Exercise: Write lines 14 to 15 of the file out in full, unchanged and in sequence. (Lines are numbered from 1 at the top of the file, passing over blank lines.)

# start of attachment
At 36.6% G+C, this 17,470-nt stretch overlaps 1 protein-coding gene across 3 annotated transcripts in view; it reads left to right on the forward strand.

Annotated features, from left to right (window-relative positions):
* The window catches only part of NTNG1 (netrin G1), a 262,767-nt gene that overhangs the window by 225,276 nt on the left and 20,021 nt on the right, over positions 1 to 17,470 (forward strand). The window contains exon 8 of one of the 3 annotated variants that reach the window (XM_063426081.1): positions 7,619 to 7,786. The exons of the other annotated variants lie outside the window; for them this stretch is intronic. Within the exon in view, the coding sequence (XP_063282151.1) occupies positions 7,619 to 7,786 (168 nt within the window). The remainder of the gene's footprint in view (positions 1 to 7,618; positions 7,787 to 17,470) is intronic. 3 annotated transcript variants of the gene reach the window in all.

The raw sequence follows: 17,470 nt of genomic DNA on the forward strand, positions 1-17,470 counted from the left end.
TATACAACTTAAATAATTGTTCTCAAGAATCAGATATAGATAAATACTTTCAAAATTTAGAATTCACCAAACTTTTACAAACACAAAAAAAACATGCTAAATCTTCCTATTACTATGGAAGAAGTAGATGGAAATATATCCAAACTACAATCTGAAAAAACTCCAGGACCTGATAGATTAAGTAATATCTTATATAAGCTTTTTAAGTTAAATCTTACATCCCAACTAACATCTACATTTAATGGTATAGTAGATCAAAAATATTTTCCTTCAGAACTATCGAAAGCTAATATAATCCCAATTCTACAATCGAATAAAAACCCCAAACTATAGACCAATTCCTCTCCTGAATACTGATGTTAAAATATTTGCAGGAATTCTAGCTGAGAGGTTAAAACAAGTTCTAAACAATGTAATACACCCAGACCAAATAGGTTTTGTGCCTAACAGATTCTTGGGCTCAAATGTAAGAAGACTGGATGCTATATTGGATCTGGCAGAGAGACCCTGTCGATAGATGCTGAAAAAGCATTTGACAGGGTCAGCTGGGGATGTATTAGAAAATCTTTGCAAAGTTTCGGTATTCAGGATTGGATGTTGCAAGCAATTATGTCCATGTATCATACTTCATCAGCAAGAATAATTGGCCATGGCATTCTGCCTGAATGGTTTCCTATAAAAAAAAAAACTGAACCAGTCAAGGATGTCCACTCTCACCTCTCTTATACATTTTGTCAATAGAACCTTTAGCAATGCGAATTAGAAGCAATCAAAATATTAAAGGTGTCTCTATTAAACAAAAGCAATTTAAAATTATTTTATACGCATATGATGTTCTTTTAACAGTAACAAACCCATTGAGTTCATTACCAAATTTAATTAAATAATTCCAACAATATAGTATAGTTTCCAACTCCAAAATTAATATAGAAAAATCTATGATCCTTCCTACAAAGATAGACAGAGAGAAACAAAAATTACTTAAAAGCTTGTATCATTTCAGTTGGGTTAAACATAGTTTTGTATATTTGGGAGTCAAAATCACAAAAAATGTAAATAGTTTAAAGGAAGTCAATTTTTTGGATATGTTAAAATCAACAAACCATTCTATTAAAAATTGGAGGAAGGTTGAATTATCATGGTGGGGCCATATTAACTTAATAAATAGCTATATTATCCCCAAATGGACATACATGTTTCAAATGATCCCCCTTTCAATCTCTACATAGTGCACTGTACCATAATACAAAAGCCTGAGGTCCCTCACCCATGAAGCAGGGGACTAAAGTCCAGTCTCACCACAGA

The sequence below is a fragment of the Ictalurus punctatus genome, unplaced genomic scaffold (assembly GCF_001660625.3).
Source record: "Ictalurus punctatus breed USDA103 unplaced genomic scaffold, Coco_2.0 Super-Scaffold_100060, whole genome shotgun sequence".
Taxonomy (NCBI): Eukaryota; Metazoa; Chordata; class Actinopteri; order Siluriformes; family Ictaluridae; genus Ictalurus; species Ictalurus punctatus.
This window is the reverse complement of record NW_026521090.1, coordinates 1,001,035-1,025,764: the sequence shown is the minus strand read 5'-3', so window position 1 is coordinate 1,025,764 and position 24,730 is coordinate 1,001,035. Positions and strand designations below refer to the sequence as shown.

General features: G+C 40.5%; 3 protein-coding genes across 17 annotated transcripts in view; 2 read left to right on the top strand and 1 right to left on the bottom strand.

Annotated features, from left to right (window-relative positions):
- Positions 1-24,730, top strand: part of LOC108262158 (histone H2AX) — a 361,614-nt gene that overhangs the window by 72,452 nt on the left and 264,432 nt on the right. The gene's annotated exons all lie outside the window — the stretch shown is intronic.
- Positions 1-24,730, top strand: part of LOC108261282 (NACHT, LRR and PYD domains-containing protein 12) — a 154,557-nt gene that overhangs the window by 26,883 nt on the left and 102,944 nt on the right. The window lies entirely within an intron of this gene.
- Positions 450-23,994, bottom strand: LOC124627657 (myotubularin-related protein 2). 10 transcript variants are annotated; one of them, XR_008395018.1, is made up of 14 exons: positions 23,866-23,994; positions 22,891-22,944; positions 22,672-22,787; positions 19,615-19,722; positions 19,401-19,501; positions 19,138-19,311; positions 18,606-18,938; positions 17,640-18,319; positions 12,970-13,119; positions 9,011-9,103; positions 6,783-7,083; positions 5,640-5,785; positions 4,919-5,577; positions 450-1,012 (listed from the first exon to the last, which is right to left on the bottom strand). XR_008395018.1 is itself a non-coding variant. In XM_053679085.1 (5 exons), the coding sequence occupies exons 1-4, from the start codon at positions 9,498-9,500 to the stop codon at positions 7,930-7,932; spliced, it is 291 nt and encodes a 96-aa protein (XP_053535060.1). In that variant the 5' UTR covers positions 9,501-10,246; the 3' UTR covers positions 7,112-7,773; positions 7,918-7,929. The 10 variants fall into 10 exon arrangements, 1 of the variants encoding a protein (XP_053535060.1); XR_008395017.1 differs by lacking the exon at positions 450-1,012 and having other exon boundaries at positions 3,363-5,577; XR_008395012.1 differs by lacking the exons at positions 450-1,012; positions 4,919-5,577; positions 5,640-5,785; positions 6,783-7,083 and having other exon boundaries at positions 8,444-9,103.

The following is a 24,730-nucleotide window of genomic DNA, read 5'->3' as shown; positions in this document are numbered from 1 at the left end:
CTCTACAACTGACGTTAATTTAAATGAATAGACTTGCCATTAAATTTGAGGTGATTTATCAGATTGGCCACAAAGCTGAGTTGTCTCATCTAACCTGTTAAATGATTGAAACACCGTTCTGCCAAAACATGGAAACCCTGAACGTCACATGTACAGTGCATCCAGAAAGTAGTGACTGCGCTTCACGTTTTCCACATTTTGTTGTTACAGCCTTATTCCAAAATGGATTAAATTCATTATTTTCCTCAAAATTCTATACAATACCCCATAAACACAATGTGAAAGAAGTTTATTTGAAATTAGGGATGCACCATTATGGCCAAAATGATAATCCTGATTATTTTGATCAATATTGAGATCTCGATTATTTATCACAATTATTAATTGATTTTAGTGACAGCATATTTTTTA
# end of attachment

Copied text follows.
- Positions 450-23,994, bottom strand: LOC124627657 (myotubularin-related protein 2). 10 transcript variants are annotated; one of them, XR_008395018.1, is made up of 14 exons: positions 23,866-23,994; positions 22,891-22,944; positions 22,672-22,787; positions 19,615-19,722; positions 19,401-19,501; positions 19,138-19,311; positions 18,606-18,938; positions 17,640-18,319; positions 12,970-13,119; positions 9,011-9,103; positions 6,783-7,083; positions 5,640-5,785; positions 4,919-5,577; positions 450-1,012 (listed from the first exon to the last, which is right to left on the bottom strand). XR_008395018.1 is itself a non-coding variant. In XM_053679085.1 (5 exons), the coding sequence occupies exons 1-4, from the start codon at positions 9,498-9,500 to the stop codon at positions 7,930-7,932; spliced, it is 291 nt and encodes a 96-aa protein (XP_053535060.1). In that variant the 5' UTR covers positions 9,501-10,246; the 3' UTR covers positions 7,112-7,773; positions 7,918-7,929. The 10 variants fall into 10 exon arrangements, 1 of the variants encoding a protein (XP_053535060.1); XR_008395017.1 differs by lacking the exon at positions 450-1,012 and having other exon boundaries at positions 3,363-5,577; XR_008395012.1 differs by lacking the exons at positions 450-1,012; positions 4,919-5,577; positions 5,640-5,785; positions 6,783-7,083 and having other exon boundaries at positions 8,444-9,103.

The following is a 24,730-nucleotide window of genomic DNA, read 5'->3' as shown; positions in this document are numbered from 1 at the left end: